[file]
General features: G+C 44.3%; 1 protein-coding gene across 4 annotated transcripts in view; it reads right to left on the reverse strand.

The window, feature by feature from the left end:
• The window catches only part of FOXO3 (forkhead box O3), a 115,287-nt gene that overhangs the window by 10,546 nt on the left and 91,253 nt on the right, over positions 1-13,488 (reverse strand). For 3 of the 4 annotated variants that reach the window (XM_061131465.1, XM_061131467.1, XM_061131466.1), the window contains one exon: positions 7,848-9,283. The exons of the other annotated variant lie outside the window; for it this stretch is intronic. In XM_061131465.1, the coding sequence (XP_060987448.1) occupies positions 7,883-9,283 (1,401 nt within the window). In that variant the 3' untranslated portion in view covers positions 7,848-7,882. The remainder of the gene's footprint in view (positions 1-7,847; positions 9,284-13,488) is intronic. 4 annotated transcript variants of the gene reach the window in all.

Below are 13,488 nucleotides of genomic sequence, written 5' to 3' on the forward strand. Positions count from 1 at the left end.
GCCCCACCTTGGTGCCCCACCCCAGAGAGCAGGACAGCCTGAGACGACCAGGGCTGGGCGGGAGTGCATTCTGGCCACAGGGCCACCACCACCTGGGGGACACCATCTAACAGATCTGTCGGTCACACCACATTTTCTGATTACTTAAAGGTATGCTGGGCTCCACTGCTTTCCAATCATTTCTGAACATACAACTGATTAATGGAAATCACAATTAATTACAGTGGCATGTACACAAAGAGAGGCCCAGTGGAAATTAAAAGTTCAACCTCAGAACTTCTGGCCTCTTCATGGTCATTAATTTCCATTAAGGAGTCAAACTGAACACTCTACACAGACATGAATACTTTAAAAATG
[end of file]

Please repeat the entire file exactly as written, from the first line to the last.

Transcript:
General features: G+C 44.3%; 1 protein-coding gene across 4 annotated transcripts in view; it reads right to left on the reverse strand.

The window, feature by feature from the left end:
• The window catches only part of FOXO3 (forkhead box O3), a 115,287-nt gene that overhangs the window by 10,546 nt on the left and 91,253 nt on the right, over positions 1-13,488 (reverse strand). For 3 of the 4 annotated variants that reach the window (XM_061131465.1, XM_061131467.1, XM_061131466.1), the window contains one exon: positions 7,848-9,283. The exons of the other annotated variant lie outside the window; for it this stretch is intronic. In XM_061131465.1, the coding sequence (XP_060987448.1) occupies positions 7,883-9,283 (1,401 nt within the window). In that variant the 3' untranslated portion in view covers positions 7,848-7,882. The remainder of the gene's footprint in view (positions 1-7,847; positions 9,284-13,488) is intronic. 4 annotated transcript variants of the gene reach the window in all.

Below are 13,488 nucleotides of genomic sequence, written 5' to 3' on the forward strand. Positions count from 1 at the left end.
GCCCCACCTTGGTGCCCCACCCCAGAGAGCAGGACAGCCTGAGACGACCAGGGCTGGGCGGGAGTGCATTCTGGCCACAGGGCCACCACCACCTGGGGGACACCATCTAACAGATCTGTCGGTCACACCACATTTTCTGATTACTTAAAGGTATGCTGGGCTCCACTGCTTTCCAATCATTTCTGAACATACAACTGATTAATGGAAATCACAATTAATTACAGTGGCATGTACACAAAGAGAGGCCCAGTGGAAATTAAAAGTTCAACCTCAGAACTTCTGGCCTCTTCATGGTCATTAATTTCCATTAAGGAGTCAAACTGAACACTCTACACAGACATGAATACTTTAAAAATG